Former India captain Sourav Ganguly, who is CAB's president designate, also seemed deeply concerned and was seen talking to chief curator Prabir Mukherjee's assistant Shankarshan Pal and the groundsmen.

"He was telling them to get the ground ready for the upcoming Ranji Trophy match (against Rajasthan) from October 15," a CAB official said.

Eden Gardens curator Mukherjee, who was squarely blamed for the episode abandonment of third and final Twenty20 match between India and South Africa, was adamant not to show his face again, while the CAB today softened its stance on the octogenarian.

CAB treasurer Biswarup Dey, who had demanded the curator's resignation last night, today said he would speak to the curator personally, apparently to convince him to return to his job.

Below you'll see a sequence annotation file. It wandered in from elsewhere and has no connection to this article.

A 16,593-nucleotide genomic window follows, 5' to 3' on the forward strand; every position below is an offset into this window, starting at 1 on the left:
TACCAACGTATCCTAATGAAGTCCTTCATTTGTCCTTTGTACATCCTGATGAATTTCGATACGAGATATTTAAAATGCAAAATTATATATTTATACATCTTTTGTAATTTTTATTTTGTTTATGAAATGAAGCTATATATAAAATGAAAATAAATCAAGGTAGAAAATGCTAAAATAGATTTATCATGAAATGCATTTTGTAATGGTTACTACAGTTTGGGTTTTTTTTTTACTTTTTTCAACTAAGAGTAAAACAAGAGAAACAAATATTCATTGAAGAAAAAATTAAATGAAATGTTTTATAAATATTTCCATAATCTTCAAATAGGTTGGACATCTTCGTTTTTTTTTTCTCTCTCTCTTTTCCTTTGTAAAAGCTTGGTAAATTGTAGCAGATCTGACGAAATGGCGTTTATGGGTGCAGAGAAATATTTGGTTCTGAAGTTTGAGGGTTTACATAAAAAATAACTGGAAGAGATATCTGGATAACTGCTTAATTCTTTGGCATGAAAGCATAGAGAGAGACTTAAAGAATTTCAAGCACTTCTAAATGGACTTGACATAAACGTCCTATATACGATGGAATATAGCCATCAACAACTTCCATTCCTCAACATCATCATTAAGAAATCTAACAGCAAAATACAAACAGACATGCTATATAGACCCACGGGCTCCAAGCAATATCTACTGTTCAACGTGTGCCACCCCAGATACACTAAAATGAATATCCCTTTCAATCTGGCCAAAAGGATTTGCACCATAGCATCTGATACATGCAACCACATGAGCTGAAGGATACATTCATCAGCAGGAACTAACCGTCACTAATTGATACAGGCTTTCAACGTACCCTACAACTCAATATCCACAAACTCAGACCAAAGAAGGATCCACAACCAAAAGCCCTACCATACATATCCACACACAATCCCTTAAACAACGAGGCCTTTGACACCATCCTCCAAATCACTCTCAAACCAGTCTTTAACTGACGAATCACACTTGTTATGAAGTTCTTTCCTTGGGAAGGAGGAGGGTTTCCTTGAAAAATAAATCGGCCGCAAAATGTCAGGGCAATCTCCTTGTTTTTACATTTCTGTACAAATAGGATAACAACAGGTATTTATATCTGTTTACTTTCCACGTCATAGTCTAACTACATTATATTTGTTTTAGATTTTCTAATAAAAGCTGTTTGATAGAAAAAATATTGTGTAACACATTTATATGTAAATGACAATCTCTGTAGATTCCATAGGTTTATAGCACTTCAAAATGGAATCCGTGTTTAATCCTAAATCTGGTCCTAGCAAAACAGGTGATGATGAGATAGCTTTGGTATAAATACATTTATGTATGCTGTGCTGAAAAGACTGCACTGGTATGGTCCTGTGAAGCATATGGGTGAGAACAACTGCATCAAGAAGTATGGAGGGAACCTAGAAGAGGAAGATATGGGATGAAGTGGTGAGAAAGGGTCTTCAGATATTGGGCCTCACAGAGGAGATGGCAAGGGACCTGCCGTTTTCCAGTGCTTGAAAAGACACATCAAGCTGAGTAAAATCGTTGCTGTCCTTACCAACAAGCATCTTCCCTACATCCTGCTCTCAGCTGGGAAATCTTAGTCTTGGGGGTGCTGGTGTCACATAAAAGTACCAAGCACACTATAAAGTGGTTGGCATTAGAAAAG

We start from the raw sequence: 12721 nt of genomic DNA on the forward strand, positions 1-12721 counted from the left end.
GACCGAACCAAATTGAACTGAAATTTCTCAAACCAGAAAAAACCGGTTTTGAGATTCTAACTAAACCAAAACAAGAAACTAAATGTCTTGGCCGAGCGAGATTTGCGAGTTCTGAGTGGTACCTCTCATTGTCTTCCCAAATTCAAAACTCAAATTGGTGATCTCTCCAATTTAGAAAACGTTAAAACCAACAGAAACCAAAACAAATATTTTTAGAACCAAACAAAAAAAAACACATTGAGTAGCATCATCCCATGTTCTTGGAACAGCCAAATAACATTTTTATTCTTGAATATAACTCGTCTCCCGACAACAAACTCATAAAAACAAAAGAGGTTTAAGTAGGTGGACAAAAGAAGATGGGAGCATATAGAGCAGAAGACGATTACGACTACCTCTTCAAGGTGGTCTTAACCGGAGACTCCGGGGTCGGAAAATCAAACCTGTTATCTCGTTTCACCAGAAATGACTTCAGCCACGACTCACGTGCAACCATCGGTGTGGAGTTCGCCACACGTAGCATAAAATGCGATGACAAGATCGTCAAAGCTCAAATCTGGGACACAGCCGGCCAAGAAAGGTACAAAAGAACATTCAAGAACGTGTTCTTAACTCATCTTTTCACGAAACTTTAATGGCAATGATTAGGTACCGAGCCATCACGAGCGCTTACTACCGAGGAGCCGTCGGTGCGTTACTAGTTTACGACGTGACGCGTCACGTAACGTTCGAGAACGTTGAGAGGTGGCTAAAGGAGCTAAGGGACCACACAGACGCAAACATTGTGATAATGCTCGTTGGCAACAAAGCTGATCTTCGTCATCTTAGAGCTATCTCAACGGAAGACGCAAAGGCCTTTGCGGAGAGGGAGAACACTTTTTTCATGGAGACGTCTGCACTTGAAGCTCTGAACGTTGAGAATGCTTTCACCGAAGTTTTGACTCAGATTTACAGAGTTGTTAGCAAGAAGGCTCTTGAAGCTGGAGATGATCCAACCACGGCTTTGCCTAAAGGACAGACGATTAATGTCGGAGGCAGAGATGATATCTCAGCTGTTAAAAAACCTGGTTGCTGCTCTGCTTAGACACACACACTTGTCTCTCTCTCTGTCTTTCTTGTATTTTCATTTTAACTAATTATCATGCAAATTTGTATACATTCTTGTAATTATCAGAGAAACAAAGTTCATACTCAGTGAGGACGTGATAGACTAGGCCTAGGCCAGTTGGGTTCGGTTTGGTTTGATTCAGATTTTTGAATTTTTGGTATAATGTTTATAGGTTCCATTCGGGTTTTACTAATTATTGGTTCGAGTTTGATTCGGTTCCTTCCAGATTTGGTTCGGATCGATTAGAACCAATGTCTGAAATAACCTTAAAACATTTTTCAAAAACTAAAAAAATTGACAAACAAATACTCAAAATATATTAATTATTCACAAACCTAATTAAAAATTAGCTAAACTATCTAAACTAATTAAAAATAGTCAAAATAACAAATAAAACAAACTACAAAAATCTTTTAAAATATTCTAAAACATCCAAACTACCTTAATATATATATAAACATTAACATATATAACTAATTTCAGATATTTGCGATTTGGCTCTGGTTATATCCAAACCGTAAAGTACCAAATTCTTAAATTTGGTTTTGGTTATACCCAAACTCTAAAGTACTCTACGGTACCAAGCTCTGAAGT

"Such things happen in everyone's life. Sometimes even a top class doctor fails to get a patient healed. He is such an experienced person and we must show some respect to him. I will speak to him personally. It was a learning experience for us," Dey said.

Asked whether the Eden is in danger of losing the World Twenty20 final, Dey quipped, "If unlawful activities rise in New Delhi then will the capital be shifted?"

Ground committee chairman Debabrata Das, however, blamed curator Mukhejee for the failure to host the match on Thursday.

Claiming that the veteran curator did not listen to Ganguly, he said: "Ganguly called him thrice requesting him to cover the ground way ahead of the the rainfall but he did not pay any heed.

"'I know the ground better than anyone else', Prabirda told us."

The third and final T20I between India and South Africa on Thursday was abandoned without a ball being bowled because of wet outfield due to passing showers in the afternoon.

It also exposed the iconic venue's poor drainage system and also potrayed CAB in a poor light as the match could not be held more than seven hours after the rain subsided.


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